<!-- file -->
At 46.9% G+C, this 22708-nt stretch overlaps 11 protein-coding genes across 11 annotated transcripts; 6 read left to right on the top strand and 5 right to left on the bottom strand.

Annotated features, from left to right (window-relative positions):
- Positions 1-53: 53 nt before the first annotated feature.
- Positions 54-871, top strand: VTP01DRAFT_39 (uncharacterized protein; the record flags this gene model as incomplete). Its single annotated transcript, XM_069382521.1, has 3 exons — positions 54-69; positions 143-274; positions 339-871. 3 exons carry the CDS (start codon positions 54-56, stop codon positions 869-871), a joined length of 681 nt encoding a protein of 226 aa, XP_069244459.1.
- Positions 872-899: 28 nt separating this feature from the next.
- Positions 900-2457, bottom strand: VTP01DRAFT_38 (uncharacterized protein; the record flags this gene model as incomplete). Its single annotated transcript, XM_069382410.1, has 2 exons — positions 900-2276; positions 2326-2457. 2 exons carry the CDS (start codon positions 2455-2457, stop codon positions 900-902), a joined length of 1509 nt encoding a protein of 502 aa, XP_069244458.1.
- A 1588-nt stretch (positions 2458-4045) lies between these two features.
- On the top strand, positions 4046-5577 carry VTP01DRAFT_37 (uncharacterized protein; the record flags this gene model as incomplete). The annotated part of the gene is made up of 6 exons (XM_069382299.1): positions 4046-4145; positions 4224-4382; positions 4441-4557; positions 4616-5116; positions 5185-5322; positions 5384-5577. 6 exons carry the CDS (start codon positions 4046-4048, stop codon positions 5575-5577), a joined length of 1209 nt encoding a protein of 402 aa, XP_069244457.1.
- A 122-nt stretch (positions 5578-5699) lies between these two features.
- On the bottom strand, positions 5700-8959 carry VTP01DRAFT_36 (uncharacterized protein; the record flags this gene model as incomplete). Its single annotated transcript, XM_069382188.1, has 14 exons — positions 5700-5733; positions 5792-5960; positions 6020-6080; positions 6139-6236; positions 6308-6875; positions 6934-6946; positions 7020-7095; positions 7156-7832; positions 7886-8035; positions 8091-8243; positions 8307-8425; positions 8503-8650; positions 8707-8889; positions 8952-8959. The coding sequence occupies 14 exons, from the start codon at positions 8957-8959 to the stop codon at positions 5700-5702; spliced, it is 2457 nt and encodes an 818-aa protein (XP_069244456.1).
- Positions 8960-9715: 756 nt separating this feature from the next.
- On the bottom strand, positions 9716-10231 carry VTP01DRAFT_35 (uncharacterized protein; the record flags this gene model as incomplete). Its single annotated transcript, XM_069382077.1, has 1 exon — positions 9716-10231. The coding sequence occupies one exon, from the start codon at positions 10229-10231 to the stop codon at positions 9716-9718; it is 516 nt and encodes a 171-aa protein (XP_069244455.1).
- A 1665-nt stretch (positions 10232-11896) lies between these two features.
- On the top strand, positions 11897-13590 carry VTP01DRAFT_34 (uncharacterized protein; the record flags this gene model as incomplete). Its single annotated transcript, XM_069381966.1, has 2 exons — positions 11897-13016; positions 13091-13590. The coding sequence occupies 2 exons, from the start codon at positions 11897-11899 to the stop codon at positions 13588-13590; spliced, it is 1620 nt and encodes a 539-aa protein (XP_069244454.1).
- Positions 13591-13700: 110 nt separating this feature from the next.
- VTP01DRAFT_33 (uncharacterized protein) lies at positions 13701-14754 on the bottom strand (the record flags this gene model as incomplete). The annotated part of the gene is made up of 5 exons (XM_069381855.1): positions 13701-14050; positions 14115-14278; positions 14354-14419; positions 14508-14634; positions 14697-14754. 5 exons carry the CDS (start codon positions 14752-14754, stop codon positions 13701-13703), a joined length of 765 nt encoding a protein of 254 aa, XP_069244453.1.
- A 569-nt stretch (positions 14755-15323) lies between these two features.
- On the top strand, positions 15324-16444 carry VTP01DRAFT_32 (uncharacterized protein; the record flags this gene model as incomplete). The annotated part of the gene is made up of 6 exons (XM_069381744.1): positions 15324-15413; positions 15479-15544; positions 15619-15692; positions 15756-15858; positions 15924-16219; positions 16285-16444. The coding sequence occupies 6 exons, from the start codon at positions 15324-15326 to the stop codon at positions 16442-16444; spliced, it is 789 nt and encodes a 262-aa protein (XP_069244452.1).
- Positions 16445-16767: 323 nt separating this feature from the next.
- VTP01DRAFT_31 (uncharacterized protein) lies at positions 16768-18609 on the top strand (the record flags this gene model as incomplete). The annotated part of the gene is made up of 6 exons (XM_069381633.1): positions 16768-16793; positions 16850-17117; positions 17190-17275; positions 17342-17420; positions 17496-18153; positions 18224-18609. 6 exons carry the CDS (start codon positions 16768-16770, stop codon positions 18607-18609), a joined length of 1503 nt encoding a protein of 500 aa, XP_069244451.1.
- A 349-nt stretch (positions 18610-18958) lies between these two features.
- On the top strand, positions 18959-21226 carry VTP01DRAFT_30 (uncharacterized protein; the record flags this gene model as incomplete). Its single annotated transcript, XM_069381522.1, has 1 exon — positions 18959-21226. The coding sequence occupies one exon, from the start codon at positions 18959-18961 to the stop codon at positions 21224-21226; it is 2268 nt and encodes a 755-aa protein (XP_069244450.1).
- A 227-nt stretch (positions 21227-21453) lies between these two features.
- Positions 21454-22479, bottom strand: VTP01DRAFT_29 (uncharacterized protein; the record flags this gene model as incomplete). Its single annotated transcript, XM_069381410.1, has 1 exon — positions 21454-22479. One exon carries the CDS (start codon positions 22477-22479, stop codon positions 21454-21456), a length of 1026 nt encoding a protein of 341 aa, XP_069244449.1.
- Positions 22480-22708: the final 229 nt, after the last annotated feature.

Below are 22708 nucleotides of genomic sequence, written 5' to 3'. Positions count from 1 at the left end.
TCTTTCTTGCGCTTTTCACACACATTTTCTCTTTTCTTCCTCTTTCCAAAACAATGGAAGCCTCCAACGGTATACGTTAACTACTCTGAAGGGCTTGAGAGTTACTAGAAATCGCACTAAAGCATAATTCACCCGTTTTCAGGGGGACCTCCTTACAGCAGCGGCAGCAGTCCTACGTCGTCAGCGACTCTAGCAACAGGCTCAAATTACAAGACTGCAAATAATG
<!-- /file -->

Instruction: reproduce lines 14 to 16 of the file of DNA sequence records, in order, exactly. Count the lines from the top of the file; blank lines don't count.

- On the top strand, positions 11897-13590 carry VTP01DRAFT_34 (uncharacterized protein; the record flags this gene model as incomplete). Its single annotated transcript, XM_069381966.1, has 2 exons — positions 11897-13016; positions 13091-13590. The coding sequence occupies 2 exons, from the start codon at positions 11897-11899 to the stop codon at positions 13588-13590; spliced, it is 1620 nt and encodes a 539-aa protein (XP_069244454.1).
- Positions 13591-13700: 110 nt separating this feature from the next.
- VTP01DRAFT_33 (uncharacterized protein) lies at positions 13701-14754 on the bottom strand (the record flags this gene model as incomplete). The annotated part of the gene is made up of 5 exons (XM_069381855.1): positions 13701-14050; positions 14115-14278; positions 14354-14419; positions 14508-14634; positions 14697-14754. 5 exons carry the CDS (start codon positions 14752-14754, stop codon positions 13701-13703), a joined length of 765 nt encoding a protein of 254 aa, XP_069244453.1.